An Express Article from the California Land Title Association
Once again the CLTA and the California Escrow Association (CEA) have successfully partnered as allies in Sacramento political battles. Grassroots CEA involvement was key in the veto of legislation to allow Matricula Consular cards as identification in escrow. The CEA and CLTA also worked together this year to sideline legislation requiring the names and license numbers of everyone involved in a transaction to be in a rider to all deeds of trust. CEA also played a key role in past efforts opposing the title and escrow rate regulations of former Insurance Commissioner John Garamendi. Before that, CEA worked with the CLTA to defeat attempts to mandate assumable title policies.
Incoming CEA President Donna Grosso stated the importance of CEA well when she said "CEA members have proven over and over that they can be a real force in advocating for our industry. When issues arise, CEA members mobilize, write the letters and make the calls to legislators and regulators." CLTA and CEA will need that advocacy as it faces upcoming challenges focused on having title and escrow personnel police real estate transactions.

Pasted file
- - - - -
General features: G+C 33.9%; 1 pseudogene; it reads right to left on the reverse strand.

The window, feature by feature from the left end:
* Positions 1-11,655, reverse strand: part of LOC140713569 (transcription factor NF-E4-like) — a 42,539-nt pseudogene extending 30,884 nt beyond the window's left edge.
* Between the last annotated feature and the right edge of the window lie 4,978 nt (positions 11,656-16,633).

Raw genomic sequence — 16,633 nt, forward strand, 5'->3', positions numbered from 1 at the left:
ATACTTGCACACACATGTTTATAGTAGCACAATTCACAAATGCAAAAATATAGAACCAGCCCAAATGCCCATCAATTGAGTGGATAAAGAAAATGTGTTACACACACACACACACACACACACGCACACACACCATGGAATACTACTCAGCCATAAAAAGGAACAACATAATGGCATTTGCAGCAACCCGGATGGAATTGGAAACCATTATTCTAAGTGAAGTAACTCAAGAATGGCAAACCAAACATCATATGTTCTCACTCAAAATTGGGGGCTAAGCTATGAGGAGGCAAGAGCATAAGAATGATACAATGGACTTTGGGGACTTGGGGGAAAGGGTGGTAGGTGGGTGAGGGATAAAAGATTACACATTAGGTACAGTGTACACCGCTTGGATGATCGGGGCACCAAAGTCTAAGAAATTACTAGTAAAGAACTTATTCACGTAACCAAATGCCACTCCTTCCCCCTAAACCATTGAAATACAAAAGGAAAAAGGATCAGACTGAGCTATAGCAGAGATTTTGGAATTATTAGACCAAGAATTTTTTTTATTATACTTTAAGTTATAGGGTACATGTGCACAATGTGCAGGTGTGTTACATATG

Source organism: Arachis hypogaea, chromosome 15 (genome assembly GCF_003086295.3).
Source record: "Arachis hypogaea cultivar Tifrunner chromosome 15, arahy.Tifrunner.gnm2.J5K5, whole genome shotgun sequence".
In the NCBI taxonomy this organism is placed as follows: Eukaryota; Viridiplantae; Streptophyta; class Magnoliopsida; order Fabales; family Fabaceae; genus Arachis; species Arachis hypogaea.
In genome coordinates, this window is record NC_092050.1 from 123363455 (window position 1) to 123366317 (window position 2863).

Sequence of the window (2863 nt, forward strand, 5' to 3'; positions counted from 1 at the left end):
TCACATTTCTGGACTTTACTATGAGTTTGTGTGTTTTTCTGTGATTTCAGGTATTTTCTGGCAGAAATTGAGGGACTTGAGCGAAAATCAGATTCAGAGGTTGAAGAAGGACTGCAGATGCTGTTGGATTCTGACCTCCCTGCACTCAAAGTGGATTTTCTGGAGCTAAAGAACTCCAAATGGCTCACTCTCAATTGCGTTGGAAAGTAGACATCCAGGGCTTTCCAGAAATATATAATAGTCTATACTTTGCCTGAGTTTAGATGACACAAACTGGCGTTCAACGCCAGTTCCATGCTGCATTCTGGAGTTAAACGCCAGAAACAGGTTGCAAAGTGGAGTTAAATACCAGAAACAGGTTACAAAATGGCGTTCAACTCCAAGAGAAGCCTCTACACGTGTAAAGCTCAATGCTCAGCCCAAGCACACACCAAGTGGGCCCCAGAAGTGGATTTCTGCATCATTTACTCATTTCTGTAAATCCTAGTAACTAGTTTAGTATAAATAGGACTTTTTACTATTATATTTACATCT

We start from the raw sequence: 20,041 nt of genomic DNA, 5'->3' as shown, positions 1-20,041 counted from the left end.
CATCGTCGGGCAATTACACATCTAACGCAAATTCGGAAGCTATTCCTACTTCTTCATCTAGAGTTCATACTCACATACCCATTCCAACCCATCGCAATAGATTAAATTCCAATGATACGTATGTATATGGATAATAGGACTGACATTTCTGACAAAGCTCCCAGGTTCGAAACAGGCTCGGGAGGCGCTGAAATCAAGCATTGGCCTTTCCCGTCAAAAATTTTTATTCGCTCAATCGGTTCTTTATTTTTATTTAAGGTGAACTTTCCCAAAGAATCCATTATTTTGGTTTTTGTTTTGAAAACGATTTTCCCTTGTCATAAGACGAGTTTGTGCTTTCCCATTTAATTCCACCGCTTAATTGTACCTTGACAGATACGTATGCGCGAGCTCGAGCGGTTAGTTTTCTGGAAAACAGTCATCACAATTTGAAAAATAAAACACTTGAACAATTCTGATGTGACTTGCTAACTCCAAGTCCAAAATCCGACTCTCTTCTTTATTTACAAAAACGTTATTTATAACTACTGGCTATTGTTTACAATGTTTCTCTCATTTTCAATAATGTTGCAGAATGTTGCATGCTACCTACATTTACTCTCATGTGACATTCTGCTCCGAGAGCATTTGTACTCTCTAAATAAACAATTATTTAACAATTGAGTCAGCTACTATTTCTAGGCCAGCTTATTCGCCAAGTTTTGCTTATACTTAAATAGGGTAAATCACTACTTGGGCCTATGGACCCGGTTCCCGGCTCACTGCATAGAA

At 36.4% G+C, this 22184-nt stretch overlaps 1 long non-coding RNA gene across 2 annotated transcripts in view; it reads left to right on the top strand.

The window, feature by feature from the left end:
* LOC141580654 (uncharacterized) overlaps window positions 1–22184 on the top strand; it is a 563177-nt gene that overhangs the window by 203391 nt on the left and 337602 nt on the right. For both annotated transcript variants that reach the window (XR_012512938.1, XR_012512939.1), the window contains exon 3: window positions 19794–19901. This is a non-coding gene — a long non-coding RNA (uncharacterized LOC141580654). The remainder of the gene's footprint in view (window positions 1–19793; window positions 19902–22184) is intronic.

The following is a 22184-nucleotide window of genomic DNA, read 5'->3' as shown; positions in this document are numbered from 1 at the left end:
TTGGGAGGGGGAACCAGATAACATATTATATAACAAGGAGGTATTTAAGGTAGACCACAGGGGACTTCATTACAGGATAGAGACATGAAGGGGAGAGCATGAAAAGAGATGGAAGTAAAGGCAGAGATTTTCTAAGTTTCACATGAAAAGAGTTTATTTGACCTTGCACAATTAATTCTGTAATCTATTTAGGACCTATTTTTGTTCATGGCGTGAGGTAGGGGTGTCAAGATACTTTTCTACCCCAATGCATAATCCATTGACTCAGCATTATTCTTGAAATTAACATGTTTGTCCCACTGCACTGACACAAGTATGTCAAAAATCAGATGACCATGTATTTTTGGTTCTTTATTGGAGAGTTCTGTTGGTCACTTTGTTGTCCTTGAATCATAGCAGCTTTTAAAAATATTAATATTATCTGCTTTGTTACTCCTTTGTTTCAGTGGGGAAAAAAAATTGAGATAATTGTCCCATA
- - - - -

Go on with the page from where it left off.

CLTA and its member title companies have a long tradition of supporting employees who join CEA. CLTA President Roger Jewkes says that he “has long recognized the significant value in CEA membership and has strongly encouraged active CEA participation by escrow employees.” The CLTA believes that the support of the title industry for CEA and that of the escrow industry for CLTA remains essential. Escrow and title issues have taken on a greater significance at both the federal and state level. This past year has already seen revised RESPA regulations from HUD and discussions in Congress to include title insurance and escrow services in the proposed Consumer Financial Protection Agency Act.The value inherent in CLTA and CEA working together is clear to all of those who have participated in the organizations. No crystal ball can predict the road ahead for the real estate industry in California, but real estate activity remains critical to California and the CLTA and CEA remain critical to that activity.